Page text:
My fabric choice is a lovely, cornflower-blue duchess satin, which you can find on the White Tree Fabrics website here for just short of £9/metre. And now here’s the amazing part – you can get 20% off and FREE DELIVERY using my unique discount code! That brings this fabric down to £7/metre which is just a bit silly to miss out on to be honest.

The code for your 20% discount and free delivery is: SEWSENSATIONAL

The pattern itself was easy enough to follow but there are are an awful lot of skills involved, ie sewing a channel, inserting elastic, attaching lace, mitring the lace at the points, neck and arm binding…nothing that I’ve not done before but definitely something that it’s worth taking your time over. The satin is quite thick too and, although lovely to sew with, can get quite bulky when sewing seams and binding, so make sure you do lots of clipping!

vogue 7837 pyjama top and shorts

What do you think to my finished summer satin PJs? They fit and feel comfy to wear but I’m not sure I’ll get around to wearing them very frequently… they’re a bit different from my usual cotton 2-pieces!

Liberty Sunglasses Cases + free sewing pattern!

liberty sunglasses caseAfter returning from the Minerva Crafts blogger meet-up weekend not that long ago, I was desperately tired but desperate to sew, and this Liberty print sunglasses case project seemed like just the perfect thing to make. Two of my closest friends had birthdays just recently too and were in need of a present that I could post to each of them – luckily a well-timed Tweet from Liberty Lifestyle was all it took for me to decide that this was what I was going to make!

liberty sunglasses caseAnd I am definitely making more of these – they were such a delight to sew.

The free sewing pattern and instructions for the sunglasses case can be found here on the Liberty craft blog.

The fabric I used to make the cases is a Liberty lawn that came in a patchwork bundle my mum got me for my birthday last year. Each piece in the bundle is a long strip, about 10″ wide, and so I keep dipping into it for small sewing projects like this one every now and then. My lining fabric is just a blue cotton I had in my stash, as were the buttons and the gold elastic used for the closure.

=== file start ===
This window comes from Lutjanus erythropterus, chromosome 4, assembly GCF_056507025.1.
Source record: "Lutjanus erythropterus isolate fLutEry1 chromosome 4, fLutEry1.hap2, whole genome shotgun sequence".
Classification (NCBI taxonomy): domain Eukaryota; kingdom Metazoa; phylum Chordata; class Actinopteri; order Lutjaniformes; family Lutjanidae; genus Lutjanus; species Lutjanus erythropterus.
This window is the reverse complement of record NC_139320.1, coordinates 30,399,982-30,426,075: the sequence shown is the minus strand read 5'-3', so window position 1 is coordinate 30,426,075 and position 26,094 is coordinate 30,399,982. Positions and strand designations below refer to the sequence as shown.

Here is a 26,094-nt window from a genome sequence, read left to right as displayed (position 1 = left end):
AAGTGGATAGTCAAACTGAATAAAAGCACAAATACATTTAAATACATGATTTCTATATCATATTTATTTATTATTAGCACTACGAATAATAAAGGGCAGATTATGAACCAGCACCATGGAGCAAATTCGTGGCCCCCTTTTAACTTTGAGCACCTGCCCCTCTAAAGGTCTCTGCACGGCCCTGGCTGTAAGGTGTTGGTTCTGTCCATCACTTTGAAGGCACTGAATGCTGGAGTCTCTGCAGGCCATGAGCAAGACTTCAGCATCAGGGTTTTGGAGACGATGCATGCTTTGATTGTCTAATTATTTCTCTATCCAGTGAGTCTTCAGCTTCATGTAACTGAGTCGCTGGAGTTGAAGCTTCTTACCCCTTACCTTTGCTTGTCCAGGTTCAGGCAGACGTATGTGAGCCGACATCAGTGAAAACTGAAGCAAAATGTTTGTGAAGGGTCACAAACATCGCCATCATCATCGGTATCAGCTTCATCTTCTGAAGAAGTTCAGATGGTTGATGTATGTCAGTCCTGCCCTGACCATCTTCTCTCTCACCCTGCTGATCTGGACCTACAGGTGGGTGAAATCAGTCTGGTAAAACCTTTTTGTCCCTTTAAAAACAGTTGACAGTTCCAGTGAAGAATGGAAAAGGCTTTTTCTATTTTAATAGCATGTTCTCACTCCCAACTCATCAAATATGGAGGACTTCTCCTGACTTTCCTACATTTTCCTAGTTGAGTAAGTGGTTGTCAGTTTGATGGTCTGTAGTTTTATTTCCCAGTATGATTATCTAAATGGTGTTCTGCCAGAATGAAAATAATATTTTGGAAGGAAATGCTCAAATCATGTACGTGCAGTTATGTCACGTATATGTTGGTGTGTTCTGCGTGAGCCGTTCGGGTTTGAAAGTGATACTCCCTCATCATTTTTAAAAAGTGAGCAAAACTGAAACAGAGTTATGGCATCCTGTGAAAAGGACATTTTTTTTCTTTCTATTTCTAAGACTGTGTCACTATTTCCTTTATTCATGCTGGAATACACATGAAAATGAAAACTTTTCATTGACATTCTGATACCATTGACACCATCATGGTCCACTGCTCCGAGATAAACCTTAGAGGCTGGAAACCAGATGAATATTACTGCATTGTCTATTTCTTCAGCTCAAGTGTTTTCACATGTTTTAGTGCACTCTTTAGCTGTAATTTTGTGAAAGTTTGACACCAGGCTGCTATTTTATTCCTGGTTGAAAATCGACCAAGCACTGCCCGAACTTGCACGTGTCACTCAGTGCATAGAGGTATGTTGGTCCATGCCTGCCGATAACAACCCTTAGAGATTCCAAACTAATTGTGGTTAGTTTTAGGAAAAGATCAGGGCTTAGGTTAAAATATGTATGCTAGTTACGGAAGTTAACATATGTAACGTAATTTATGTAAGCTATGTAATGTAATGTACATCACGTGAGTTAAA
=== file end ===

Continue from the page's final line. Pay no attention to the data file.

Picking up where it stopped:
liberty sunglasses case and patternTo make the case, you need to line each of your pieces with interfacing and attach a layer of thin wadding to the lining so that it’s nice and squishy and will protect your sunglasses from scratches whilst they’re in there. The pattern also calls for box corners – something that I’ve never done before – so I’m glad to have now learnt that skill! If you need help with box corners, try this handy guide that I used myself.

Now that they’re finished and posted off to their recipients I think it’s time to make another one for myself – especially now that I’ve seen all the fingerprints on my glasses in these pictures!

Blogger Network #4 – Minerva Crafts Meet-Up Outfit Reveal – Liberty Print Party Dress!

simplicity 6243 liberty print dressSo here it is, my finished Minerva Crafts Meet-Up party dress! Did you come to the Meet-Up on Saturday? It was such a fun day and it was so exciting to see all the other bloggers reveal their evening outfits at dinner. You might’ve caught some of the ‘Big Reveal’ photos on Twitter, Facebook and Instagram over the weekend.